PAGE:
A Norfolk town that fell in love with a sculpture honouring the horses who pulled its lifeboat has raised £15,000 to buy it.
The Lifeboat Horse was commissioned by Wells Maltings for the 2018 Wells Heritage Art Trail.
He stood in the town’s harbour on the north Norfolk coast last summer and proved such a popular addition that the residents decided they wanted him to stay.
He returned on 20 May to a warm reception.
“[There was] a great turnout for the return of the lifeboat horse, perfectly carried out by all the harbour team,” said harbourmaster Robert Smith.
“On behalf of the community of Wells we truly hope everybody enjoys it.”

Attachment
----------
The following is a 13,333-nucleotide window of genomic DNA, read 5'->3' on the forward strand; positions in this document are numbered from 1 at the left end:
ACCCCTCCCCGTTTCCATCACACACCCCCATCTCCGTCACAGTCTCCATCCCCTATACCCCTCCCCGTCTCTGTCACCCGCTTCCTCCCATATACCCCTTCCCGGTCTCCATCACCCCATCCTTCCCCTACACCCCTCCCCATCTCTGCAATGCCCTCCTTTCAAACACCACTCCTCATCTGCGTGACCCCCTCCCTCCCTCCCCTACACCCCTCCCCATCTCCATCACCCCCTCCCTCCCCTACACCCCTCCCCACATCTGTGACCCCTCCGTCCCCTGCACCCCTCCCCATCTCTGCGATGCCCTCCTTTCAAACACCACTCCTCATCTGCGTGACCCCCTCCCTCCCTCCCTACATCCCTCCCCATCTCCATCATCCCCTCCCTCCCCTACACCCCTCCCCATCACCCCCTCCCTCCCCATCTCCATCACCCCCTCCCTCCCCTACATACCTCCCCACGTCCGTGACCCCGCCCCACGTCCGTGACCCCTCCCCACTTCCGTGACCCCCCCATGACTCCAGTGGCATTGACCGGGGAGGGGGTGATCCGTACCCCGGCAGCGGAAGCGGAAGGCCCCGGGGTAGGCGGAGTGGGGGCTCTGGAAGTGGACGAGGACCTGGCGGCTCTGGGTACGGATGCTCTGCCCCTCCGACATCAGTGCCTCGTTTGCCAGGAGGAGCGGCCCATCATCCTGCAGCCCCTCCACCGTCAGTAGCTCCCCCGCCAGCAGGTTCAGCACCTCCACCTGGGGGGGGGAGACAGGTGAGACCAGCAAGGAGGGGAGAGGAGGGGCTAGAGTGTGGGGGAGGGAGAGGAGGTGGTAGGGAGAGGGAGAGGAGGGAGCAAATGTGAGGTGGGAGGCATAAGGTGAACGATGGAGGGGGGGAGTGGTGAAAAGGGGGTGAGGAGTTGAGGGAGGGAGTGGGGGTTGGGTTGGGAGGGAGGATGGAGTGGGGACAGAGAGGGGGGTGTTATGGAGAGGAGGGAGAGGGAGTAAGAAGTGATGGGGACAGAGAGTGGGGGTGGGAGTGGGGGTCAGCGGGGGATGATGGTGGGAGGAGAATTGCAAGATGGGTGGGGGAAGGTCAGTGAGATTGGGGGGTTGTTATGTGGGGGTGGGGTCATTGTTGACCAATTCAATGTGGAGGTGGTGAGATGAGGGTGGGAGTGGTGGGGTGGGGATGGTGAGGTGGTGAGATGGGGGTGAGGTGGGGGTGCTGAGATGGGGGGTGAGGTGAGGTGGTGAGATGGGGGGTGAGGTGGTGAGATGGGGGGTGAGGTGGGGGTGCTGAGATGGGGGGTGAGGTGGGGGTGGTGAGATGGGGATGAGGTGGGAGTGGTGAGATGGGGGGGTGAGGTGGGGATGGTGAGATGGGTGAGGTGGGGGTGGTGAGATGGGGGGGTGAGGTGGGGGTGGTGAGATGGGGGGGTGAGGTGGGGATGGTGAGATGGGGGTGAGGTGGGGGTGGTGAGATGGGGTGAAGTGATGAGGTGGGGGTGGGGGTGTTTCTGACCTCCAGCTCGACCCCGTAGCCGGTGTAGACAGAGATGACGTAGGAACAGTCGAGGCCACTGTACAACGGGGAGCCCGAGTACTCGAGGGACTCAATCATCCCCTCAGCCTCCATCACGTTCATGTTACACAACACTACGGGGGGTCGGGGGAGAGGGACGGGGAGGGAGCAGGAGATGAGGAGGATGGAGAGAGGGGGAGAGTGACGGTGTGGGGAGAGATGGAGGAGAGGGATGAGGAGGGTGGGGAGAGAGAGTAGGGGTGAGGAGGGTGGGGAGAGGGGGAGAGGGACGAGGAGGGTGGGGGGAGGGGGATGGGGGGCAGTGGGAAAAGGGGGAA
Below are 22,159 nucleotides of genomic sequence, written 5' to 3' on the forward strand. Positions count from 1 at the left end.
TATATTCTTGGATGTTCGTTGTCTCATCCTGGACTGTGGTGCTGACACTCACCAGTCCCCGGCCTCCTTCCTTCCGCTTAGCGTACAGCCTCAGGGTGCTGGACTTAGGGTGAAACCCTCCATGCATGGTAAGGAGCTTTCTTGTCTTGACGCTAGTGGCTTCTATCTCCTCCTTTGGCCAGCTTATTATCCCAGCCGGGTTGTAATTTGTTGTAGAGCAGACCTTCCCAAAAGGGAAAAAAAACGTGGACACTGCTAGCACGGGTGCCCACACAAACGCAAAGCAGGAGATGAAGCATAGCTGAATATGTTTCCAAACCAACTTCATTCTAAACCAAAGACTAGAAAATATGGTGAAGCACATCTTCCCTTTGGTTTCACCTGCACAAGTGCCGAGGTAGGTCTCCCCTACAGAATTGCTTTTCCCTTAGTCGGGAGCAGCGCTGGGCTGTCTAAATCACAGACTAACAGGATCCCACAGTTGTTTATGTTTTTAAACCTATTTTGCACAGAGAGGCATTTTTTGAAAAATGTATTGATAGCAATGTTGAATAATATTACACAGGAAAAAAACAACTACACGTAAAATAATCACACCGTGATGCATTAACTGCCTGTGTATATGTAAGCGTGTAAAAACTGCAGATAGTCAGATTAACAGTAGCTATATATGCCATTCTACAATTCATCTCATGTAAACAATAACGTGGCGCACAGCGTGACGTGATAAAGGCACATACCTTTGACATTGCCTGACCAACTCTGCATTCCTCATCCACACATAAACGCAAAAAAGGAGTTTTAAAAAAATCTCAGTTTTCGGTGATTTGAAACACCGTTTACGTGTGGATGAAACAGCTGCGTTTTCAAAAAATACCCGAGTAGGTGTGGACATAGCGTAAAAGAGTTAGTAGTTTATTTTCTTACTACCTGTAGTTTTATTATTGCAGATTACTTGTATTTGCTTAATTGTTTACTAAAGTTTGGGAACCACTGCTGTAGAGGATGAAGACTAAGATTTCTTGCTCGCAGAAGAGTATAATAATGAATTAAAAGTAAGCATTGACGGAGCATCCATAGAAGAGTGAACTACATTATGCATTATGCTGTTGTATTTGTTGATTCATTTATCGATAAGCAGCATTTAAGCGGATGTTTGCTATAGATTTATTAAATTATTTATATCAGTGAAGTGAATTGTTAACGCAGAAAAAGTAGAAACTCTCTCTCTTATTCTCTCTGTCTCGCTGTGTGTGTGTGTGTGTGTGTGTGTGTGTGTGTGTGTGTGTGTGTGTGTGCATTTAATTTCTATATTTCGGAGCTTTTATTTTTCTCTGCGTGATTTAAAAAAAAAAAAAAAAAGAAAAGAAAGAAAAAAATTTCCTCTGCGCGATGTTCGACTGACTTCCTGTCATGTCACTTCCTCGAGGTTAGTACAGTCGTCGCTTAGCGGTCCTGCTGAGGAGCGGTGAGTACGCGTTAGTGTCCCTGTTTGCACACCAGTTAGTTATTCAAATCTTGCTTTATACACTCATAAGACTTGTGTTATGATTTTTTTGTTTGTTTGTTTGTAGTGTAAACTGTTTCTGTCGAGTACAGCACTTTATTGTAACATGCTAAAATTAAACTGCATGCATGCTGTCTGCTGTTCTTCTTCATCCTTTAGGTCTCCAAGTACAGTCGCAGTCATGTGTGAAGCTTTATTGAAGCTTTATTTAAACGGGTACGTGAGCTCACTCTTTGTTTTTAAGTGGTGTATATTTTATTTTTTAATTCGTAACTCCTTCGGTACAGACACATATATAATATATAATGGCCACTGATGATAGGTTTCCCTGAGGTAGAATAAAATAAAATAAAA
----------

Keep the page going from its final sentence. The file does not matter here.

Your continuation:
The 3m sculpture is made of ridged metal bars — the type used in structural engineering — and has been “coloured in” with old whiskey barrels.
Artist Rachael Long gained her inspiration after speaking to Mr Smith about the role horses used to play in the town and seeing a photograph of the Wells lifeboat being pulled on to the beach by five pairs of heavy horses.
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The 3m-high sculpture, inspired by the horses who pulled the lifeboats, stands on the mudflats of the north Norfolk coast
The tidal nature of the north Norfolk coast means the amount of the horse that is visible varies with the sea level. At low tide, he stands on the sandy shore, while at high tide, just his head is visible.
Rachael told H&H last summer that the reaction to the horse has been “extraordinary”.
“It has got a life of its own, the way people respond to horses [is amazing], they are part of our history and culture,” she said.
He will remain in place until the autumn, then will be “stabled” over the winter and return in the spring.
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